Film is an integral part of the iBAM! offerings, and movie buffs have their choice of five movies this year!


To Live for Ireland – Remembering Pat and John Hume

Saturday 3:20pm  to 4pm Room 109 - Introduction by Dr. Mary Pat Kelly

Author and filmmaker Dr. Mary Pat Kelly reflects on her nearly 50 year connection to the Nobel Peace Prize winner,  John Hume, the architect of the Good Friday Agreement. Kelly’s award-winning PBS documentary, made in collaboration with WTTW,
To Live For Ireland will be screened with a discussion by Kelly. She will focus on the essential role played by Pat Hume, his partner in all things, in the nonviolent movement that against all the odds brought peace to Northern Ireland. 

Saturday 4pm-5:30pm Room 109 - Introduction by Dr. Mary Pat Kelly
Dr, Mary Pat Kelly directs the story of the USS Mason, the historic World War II battleship with an entirely segregated black crew. Aware of their deadly mission, the sailors aboard the USS Mason engage in fierce combat and fight to defend their country, despite the overwhelming racism back home in America. But even without the support of their nation, the crew members dedicate themselves to completing their mission and returning home alive. Starring Ossie Davis and past iBAM! awardee and guest Stephen Rea.

During World War II the largest US Navy base in Europe was located in Derry. It was the homeport for the destroyer escorts that guided troops and supplies across a treacherous Atlantic full of Nazi U-boats. So important was  Derry in the Battle of the Atlantic  that at the end of the War the U-boats were directed to surrender there. In December 2016 the new USS MASON DDG 87 named for the World War II USS MASON DE529 visited Derry. Now that same ship is headed for the Middle East as part of the USS Eisenhower strike group.  

The Brendan Voyage  - Saturday 3:30pm-4:15pm-Film, in the Library on 2nd floor, hosted by Theresa Choske

Could an Irish monk in the sixth century really have sailed all the way across the Atlantic in a small open boat, beating Columbus to the New World by almost a thousand years? St. Brendan (c.484 - 577) became famed for his voyages, particularly a seven-year journey around 538, to the 'Land of Promise', which he described in his epic saga, "Navigatio Sancti Brendani Abbatis'.  Award-winning adventure writer Tim Severin researched and built a boat identical to the leather curragh that carried Brendan on his epic voyage. The Brendan Voyage seamlessly blends high adventure and historical relevance. It has been translated into twenty-seven languages since its original publication in 1978.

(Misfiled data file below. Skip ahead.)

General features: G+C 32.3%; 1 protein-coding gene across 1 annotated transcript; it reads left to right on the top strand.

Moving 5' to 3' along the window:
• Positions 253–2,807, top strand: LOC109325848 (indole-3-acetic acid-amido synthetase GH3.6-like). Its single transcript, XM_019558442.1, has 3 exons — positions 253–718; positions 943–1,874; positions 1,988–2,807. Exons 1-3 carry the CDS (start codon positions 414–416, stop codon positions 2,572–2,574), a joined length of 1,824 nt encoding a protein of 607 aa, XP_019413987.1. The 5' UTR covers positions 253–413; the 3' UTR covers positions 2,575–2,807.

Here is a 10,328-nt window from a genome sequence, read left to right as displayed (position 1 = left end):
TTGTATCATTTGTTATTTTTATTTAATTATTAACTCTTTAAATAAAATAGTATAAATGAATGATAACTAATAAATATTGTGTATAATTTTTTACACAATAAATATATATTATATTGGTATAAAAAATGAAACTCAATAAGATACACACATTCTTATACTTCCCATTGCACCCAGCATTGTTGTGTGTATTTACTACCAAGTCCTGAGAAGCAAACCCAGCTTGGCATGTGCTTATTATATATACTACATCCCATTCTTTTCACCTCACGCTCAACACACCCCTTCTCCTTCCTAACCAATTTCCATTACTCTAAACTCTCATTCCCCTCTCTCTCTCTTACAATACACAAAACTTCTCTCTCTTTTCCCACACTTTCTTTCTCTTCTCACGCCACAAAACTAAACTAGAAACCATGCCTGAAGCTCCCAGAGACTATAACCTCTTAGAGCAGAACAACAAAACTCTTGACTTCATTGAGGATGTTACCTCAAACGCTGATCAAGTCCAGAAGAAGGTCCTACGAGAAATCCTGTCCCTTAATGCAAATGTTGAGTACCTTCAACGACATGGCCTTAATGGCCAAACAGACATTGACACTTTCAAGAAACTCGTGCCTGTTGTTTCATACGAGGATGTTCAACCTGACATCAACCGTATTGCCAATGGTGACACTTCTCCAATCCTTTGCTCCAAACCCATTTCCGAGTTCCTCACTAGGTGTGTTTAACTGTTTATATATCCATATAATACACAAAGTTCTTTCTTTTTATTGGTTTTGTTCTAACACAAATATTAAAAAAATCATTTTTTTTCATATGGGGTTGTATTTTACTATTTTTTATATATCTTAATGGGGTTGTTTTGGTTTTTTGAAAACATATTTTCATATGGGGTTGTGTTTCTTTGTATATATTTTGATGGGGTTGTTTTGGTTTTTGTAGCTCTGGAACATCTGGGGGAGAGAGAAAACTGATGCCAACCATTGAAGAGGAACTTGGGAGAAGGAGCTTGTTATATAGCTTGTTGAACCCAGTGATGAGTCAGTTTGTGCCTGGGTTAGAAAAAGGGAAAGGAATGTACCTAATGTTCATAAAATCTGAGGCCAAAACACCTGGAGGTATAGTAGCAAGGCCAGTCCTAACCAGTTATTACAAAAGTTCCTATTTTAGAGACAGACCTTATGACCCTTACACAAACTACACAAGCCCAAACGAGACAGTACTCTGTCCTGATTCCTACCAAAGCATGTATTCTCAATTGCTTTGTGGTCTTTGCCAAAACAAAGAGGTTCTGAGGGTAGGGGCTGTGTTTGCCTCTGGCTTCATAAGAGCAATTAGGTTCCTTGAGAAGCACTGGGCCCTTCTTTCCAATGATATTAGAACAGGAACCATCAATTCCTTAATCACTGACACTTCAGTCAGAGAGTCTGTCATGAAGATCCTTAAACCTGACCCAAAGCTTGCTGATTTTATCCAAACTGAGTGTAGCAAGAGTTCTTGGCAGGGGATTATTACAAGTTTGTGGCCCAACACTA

Harry Clarke: Darkness in Light, Sunday 12pm-1pm-Film, in the Library on 2nd floor, hosted by Therese Choske

Filmmaker John J. Doherty traces the life and work of Irish artist, book illustrator and stained glass artist Harry Clarke with contributions from biographer Nicola Gordon Bowe and stained glass artists, poets and historians. The film takes the artist's work in stained glass; religious and ethereal, and in book illustration; mainly dark and fantastical, as the basis for its title, and tells a story of talent, struggle, success and censorship. The film was made in conjunction with the Irish Film Board and TG4.

An Cailín Ciúin, Sunday, November 19, Room 109 2:30pm to 4pm

Don’t miss a screening of Academy Award nominated film, An Cailín Ciúin; The Quiet Girl, sponsored by Na Gaeil Chicago. An Cailín Ciúin is an Irish coming-of-age film written and directed by Colm Bairéad. Set in 1981, the film follows a withdrawn nine-year-old girl who experiences a loving home for the first time when she spends the summer on a farm with distant relatives in Rinn Gaeltacht, County Waterford. The film was nominated for Best International Feature Film at the 95th Academy Awards.